The Pros and Cons of Homeschooling

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Choosing to homeschool your kids is not a new concept. But during the COVID-19 pandemic, the phrase “school choice” took on a whole new meaning as more and more parents considered homeschooling a solution for their families.

To curb the spread of the virus, school districts around the country offered a variety of educational possibilities, from in-person school with masks to full online school to a delayed start to the academic year to a hybrid model that offered some days in a physical classroom and other days virtually.

Even as things begin to open back up and return to normal, some schools are continuing to offer a virtual option. And since younger kids are still unable to get the vaccine, some families feel uncertain about sending their kids back to brick-and-mortar schools.

If you’re thinking of teaching your child at home for the first time, or you've always considered this option for your family, you likely know there are many pros and cons.

We’ve rounded up a list of common advantages and pitfalls you may encounter—with input from real-world homeschooling parents. As you weigh your decision, give some thought to how each of these might impact your own circumstance and trust that whatever decision you make will be the right one for your family.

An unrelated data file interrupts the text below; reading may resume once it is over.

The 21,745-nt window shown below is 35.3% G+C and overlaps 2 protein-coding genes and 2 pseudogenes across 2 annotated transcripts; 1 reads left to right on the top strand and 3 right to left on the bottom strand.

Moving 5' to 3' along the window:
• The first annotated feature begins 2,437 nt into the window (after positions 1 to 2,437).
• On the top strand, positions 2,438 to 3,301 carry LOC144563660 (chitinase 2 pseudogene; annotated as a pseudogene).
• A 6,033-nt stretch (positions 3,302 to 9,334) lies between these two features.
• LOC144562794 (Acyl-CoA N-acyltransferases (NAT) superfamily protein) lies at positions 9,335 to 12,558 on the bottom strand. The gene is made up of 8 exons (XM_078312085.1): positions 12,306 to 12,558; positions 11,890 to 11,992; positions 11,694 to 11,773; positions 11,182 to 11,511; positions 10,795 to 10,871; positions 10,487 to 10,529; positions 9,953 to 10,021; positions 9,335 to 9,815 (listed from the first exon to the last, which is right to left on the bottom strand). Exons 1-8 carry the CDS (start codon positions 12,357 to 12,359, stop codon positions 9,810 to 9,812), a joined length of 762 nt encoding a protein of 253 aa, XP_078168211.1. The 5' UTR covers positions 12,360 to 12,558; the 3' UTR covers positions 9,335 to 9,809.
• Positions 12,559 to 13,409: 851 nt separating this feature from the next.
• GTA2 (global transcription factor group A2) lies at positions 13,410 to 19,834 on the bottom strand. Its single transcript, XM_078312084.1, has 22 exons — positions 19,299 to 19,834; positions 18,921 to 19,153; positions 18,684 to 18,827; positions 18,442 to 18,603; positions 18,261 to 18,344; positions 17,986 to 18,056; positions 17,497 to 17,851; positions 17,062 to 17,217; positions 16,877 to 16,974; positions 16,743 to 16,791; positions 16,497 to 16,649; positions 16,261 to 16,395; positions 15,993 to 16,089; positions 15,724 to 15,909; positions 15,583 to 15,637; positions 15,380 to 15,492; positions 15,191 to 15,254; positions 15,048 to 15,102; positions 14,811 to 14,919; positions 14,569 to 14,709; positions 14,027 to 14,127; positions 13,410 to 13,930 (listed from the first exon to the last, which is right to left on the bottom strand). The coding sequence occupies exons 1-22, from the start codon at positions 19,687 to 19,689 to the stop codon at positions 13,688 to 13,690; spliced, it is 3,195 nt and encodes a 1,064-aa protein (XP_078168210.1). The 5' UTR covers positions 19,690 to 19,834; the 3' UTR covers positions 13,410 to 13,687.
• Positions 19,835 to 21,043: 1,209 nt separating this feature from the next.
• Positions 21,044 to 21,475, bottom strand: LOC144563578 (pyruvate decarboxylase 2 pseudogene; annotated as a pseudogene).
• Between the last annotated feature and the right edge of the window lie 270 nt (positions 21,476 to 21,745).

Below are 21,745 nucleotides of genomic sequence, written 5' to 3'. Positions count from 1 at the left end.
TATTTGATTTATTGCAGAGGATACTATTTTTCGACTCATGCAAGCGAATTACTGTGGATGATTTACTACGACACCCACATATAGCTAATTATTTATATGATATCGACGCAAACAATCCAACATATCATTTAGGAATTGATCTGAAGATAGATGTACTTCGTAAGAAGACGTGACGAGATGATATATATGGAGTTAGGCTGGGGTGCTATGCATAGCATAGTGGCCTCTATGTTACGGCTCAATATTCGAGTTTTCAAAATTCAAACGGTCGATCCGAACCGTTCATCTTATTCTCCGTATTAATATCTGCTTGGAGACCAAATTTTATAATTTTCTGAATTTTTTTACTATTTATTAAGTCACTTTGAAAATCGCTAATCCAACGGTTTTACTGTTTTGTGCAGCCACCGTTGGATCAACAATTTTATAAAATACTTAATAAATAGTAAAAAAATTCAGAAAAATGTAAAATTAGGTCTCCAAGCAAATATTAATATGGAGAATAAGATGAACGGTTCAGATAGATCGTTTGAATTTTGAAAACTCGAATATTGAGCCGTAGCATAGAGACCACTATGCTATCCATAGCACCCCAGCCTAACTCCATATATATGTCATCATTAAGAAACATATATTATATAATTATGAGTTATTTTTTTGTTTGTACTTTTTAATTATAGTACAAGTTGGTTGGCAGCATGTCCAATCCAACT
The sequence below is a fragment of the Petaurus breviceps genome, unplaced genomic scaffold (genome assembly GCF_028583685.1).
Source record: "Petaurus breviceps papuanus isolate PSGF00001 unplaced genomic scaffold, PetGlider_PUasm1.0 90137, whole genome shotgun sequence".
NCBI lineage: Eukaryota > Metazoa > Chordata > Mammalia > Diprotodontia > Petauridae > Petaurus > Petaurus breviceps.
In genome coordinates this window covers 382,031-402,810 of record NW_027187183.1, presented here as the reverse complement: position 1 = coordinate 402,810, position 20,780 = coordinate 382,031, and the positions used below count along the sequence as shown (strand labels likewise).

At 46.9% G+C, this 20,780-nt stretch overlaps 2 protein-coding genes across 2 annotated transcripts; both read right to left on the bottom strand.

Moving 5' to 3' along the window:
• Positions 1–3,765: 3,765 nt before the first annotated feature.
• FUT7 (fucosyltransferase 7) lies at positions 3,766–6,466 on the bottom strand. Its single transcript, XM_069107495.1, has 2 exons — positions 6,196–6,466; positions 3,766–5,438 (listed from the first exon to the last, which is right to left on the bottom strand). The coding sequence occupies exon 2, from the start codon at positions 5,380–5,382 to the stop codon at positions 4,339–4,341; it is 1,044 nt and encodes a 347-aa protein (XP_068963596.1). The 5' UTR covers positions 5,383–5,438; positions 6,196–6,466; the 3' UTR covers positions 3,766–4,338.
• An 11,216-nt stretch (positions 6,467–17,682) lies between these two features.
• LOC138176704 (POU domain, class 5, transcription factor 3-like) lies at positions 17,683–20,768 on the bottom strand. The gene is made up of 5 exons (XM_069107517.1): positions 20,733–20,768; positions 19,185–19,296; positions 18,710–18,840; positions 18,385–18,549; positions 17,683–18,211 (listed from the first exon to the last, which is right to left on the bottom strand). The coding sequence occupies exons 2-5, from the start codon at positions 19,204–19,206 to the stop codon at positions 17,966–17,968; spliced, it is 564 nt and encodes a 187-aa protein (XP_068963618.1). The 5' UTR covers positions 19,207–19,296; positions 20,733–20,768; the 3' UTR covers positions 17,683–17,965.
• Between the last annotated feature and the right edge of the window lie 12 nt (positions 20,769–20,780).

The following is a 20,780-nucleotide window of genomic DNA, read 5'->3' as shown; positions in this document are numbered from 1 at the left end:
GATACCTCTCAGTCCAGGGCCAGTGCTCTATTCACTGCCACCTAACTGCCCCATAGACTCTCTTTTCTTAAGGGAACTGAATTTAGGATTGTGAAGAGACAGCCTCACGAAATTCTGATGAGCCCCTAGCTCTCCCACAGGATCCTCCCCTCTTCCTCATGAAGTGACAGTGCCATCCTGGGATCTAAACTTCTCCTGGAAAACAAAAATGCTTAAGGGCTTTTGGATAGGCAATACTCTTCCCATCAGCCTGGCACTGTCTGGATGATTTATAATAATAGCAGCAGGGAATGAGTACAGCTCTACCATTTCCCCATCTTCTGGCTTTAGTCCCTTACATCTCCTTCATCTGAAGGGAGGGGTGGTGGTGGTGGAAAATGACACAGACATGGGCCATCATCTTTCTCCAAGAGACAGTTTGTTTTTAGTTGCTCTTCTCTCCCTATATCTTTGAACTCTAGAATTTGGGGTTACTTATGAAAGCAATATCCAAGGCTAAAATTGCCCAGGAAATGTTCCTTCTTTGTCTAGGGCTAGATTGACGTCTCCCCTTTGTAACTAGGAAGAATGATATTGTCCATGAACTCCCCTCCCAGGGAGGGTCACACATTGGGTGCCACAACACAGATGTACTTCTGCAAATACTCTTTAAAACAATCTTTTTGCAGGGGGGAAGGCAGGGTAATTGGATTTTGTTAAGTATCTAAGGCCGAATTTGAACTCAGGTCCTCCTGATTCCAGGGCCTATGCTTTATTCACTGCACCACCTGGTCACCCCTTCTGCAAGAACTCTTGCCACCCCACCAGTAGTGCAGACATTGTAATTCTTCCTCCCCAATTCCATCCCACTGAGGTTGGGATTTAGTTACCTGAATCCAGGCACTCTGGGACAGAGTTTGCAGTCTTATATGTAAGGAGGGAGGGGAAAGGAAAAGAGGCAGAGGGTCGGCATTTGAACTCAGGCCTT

Pros
  • Freedom

  • Flexibility

  • Individualized education

  • Minimal COVID-19 restrictions

  • Strong relationships

  • Reduced COVID-19 exposure

Cons
  • A lot of work

  • Less time for yourself

  • Inability to work

  • Too much togetherness

  • Missing out on certain opportunities

  • Facing judgment and bias

Pros

Freedom 

Whether you call it self-determination, freedom, or control, one clear advantage of homeschooling is the ability to make your own choices. As a homeschooler, you’ll be able to freely travel or move, include religious teaching in day-to-day learning, and not worry about social pressures or bullying your child may encounter at school.

Plus, in home-based education, all subjects are fair game, from sailing to sewing to science. Practical skills, volunteering, artistic pursuits, and traditional trades can all fall under the broad umbrella of homeschooling. According to some homeschoolers, teachable moments are always happening, and "school" isn't limited to school hours.

Flexibility

Who doesn’t like to set their own schedule? By educating at home, you determine the structure of your day. If your child struggles to wake up by 7:00 a.m., for example, you can start school later. And, since homeschool timing is fluid, you can go ahead and make your child's dentist appointment on a Tuesday at noon.

You even have room to push back a lesson when you (or your kids) just aren’t feeling it. There are many ways to make it up later.

Individualized Education